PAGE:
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anybody's taxes right now? why would you want to do that? when we have such a tough time. the small business people are going to create jobs unless you take the money from them and spread the wealth around. i will not do that in my administration. >> if i could answer the question. number one, i want to cut taxes for 95% of americans. it is true that my current supporter warren could afford to pay a little more in taxes in order to give additional tax cuts to joe the plumber before he was at the point where he could make to hundred $50,000. exxon mobil made $12 billion record profits over the last several quarters. they can afford to pay a little
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more so ordinary families who are trying to figure out how they will afford food, save for their kids' college educations, they need a break. nobody likes taxes. i would prefer none of us have to pay taxes, including myself. ultimately, we have to pay for the investments that make this economy strong. >> let's not raise everybody's taxes. the fact is, businesses and america today are paying second highest tax rate of anywhere in the world. our tax rates for business in america is 35%. ireland, and 11%. where are the company's going to go where they can create jobs and where they can do best in business? we need to cut the business tax rate in america. we need to encourage business. >> professor, you walked that
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exchange. what is your take away -- you watched that exchange. >> professor alan schroeder, you watched that exchange. what is your take away? >> a couple of things. you get a sense of how relentlessly message to john mccain is. he used the term spread the wealth of around three times. another thing that strikes me is how obama is making eye contact with became the entire time he is talking. he looks right at them. there was a lot of discussion from the earlier debates in 2008 that mccain was having a hard time making eye contact. it came off as rude. another thing that jumps out on me is the contrast of the youthful obama and a much more senior mccain. obama actually was more the adult in my opinion in that relationship in that he was very calm and cool under fire. mccain, although that last debate was his best, he had moments where he was a little erratic and some of those earlier debates.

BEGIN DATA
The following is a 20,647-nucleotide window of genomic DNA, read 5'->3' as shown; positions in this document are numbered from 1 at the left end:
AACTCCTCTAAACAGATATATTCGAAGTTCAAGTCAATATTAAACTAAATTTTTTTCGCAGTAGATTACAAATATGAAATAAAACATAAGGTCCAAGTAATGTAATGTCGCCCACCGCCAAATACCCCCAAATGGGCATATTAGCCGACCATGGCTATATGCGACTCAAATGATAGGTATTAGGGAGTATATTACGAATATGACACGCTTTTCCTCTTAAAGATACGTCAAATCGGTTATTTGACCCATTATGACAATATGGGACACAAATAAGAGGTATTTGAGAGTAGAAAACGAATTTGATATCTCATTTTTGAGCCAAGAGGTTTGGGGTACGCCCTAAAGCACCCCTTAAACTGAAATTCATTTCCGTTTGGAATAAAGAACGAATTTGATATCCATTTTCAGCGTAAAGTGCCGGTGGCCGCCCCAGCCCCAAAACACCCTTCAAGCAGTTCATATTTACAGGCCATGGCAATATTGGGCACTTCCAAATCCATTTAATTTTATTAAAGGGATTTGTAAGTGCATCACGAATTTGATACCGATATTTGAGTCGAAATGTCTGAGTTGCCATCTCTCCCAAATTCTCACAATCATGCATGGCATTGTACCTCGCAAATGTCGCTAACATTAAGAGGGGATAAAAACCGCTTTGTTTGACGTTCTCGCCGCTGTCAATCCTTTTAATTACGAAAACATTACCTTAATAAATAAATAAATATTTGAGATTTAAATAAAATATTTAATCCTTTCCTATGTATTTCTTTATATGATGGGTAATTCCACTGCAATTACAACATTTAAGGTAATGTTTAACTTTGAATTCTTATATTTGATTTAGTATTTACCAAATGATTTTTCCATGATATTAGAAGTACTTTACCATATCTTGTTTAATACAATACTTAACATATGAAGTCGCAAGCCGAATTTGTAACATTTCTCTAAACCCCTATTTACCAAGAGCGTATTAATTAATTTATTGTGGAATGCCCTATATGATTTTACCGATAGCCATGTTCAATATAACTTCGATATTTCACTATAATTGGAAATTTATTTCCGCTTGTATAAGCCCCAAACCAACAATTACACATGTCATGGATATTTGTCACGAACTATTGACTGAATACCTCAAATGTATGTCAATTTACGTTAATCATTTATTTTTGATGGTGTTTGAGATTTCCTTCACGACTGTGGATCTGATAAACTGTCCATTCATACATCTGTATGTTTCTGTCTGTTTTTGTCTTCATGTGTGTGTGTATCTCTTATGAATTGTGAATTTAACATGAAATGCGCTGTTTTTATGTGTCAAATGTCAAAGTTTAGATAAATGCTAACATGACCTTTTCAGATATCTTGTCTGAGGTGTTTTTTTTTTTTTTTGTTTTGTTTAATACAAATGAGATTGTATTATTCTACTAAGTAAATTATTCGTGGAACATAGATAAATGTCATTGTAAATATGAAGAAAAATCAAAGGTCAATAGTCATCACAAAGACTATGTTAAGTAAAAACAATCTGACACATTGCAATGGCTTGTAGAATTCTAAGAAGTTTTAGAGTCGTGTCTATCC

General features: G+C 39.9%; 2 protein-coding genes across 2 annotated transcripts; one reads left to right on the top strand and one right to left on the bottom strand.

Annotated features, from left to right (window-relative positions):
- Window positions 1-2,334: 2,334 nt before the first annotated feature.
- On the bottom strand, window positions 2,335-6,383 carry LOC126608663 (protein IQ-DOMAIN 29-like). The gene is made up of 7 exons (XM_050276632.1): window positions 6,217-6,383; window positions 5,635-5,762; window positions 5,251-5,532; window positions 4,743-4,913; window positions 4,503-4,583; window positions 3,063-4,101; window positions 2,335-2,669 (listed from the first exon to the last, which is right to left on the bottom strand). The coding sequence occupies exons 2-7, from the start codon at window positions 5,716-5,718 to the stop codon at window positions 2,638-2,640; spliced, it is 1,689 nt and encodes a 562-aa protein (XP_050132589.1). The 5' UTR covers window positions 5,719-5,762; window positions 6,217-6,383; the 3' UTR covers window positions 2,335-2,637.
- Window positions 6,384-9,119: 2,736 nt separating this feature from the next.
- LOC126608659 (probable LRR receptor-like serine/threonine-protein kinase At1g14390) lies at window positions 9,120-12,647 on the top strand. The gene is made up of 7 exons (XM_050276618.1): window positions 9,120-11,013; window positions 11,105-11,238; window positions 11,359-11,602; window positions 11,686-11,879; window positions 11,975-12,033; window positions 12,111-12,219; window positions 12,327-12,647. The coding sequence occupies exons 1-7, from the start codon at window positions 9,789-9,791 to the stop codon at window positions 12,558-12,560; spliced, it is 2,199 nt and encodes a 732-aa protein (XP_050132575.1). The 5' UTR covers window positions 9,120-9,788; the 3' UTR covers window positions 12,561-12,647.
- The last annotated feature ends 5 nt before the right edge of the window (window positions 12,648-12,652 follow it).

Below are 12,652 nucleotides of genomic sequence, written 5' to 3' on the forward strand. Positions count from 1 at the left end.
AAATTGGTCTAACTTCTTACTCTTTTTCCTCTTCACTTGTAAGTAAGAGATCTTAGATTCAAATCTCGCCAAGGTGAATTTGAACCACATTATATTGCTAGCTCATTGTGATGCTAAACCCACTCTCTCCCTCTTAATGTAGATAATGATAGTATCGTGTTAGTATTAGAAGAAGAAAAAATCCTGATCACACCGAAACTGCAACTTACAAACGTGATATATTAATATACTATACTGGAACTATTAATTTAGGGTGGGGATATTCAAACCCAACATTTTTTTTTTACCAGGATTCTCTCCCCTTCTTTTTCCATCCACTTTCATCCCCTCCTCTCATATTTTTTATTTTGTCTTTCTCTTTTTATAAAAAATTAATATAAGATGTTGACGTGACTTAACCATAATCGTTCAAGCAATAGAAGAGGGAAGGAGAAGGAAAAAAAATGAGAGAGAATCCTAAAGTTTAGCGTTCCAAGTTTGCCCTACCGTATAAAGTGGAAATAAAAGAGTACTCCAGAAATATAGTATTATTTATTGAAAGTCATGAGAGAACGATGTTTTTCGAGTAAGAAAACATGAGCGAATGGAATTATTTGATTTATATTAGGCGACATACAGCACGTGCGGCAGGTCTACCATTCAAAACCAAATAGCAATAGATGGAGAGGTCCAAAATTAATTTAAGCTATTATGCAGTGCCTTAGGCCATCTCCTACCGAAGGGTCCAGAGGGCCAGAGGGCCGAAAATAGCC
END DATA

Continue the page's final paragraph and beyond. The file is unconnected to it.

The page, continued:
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>> you said, both president obama and governor romney share a sense of trepidation about going mano-a-mano on live television. how may it went up boxing them in? >> neither one of them has and enjoyment of debating. that is a weird word to use. i think the ones who are really good at it and the ones who really come across of the people who get up on that stage and cannot wait to be there and are eager to make their case. bill clinton was like that. ronald reagan was like that. these two are not like that. for them, this is more, please do not let me do anything wrong, than, what can i do right? as was discussed earlier, he needs a dramatic moment to shift the momentum. if he is intimidated by the experience or feeling boxed in, he is less likely to do that. for obama, it is more a
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question for maintaining his lead. he does not want to do anything right now that reverses the trajectory he is on. i would expect he is a little timid as well. >> if you look at past debates, one dealing with policy, the moment with gerald ford, the other is more style, where obama made a joke about his age. how much is policy and how much a style in these debates? >> i think probably my judgment would be a lot of it is stylistic. it is the way they come across to the voters. it is not necessarily as much what they are saying as how they are saying it. every once in awhile, it is
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really more of a case of glitch avoidance. that has a lot to do with their handlers. responding and reminding them that the one thing they want to avoid is making any huge mistakes. i think probably, going back to the question in terms of style over substance, that what we would prefer in some ways to hear a lot about, detailed explanations about how each person is going to handle the economy, for example, that ultimately, given the times than they have, style is going to be a huge part of it. >> we looked for a couple of examples of mitt romney campaigning in a general election debate. one of the most notable, 1994, when he faced kennedy in massachusetts. here is one exchange between mitt romney and senator kennedy.
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>> it was determined by a toss of the coin that mr. romney would pose the first question to senator kennedy. >> my impression has been you have followed a campaign as soon as the primary was over of trying to divert the voter's attention from the issues at hand and instead making personal attacks on me as unfounded. they are characterized as untrue, unfair, and sleazy. 12 are women in my firm. you are wrong. 12 are women, including our chief financial officer. he said we would give no benefits to americans. we have 40,000 employees in firms i am associated with to give health-care benefits appeared only part-time do not -- benefits. the strikers that you criticize me for where strikers at a company that was not invested in when i was at bain capital. you parade that around like it is my problem.